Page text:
Geometric gymnastics and spiritual references create a sense of wonder and calm at this new temple for White Eagle Lodge in the South Downs
To understand White Eagle Lodge’s new temple near Liss in Hampshire, you should know that James Gorst Architects based the 1.1m structural grid on chakra lines identified by dowsing across the site. This is a project rich in references to the spiritual beliefs of the White Eagle Lodge.
To understand the multi-faith Lodge itself, you have to go back to 1936 when the medium Grace Cooke started channelling the spirit of White Eagle, who became her spirit guide. The teachings were shared and draw together Buddhism with its meditation practices, Christianity and astrology – or more specifically esoteric astrology. The current estate, New Lands, has been owned by the Lodge since 1945 and the latest temple builds on a 1970s one, on exactly the same sacred spot. The £5 million contract for the newbuild quoted in the local press is part-funded by the sale of a lodge in Kensington.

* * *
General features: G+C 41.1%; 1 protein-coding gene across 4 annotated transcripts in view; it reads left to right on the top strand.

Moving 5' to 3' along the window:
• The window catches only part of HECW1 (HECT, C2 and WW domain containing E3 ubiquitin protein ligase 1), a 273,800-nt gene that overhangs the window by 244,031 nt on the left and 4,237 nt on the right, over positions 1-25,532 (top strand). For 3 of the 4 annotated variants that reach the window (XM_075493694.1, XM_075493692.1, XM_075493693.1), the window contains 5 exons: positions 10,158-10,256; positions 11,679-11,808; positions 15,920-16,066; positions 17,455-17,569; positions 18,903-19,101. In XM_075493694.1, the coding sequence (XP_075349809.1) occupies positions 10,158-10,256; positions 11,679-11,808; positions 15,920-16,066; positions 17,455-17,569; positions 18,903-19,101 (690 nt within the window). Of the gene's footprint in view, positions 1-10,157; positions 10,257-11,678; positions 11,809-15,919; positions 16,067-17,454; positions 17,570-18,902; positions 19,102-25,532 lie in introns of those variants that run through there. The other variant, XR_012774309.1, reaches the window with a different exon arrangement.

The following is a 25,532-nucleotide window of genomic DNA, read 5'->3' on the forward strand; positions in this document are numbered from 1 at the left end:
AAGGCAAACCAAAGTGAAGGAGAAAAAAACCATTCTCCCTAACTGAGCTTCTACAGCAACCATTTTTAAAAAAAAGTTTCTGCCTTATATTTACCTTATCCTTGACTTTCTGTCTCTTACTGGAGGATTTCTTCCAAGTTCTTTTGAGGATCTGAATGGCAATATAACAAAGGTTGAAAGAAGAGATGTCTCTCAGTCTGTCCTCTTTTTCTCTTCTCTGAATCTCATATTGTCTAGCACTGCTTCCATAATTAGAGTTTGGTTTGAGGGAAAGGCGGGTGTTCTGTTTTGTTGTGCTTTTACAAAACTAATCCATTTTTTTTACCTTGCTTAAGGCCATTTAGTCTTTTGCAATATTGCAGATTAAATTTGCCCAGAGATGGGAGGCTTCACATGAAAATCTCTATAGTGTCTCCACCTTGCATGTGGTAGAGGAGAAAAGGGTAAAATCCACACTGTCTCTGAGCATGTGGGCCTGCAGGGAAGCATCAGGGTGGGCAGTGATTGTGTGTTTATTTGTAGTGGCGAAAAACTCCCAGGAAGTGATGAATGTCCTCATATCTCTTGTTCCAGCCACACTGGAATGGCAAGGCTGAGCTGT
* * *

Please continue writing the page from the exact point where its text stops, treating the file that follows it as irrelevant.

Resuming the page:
Walking up through the meadows of the 11.5ha estate the new temple crests the ridge. The base is a low box, a lantern of tall clerestory windows rising from it, topped with a dome. It is bright white against the greens of the grass and trees. The courtyard behind, edged by library, prayer rooms, a meeting room, kitchen and foyer, is still invisible. It gradually unfolds through rich naturalistic planting as architect Steve Wilkinson and I approach.
I am unnerved by the idea of a spiritual group but reassured by the greeting of an elderly volunteer, perched at a foyer table with her Tupperware lunch. Nipping through a side door to the loo I am knocked out by the long view past a tree to the woods of the South Downs. The space slips from the mundane to sublime. Architectural strategies ensure it is on the right side of sublime. ‘You should never enter a door to a blank wall,’ explains Wilkinson, ‘there are views through to wild flowers, to earth energies’. He uses the language of the Lodge, a place that advertises retreats exploring angelic healing, earth healing and astrology as well as special seasonal services.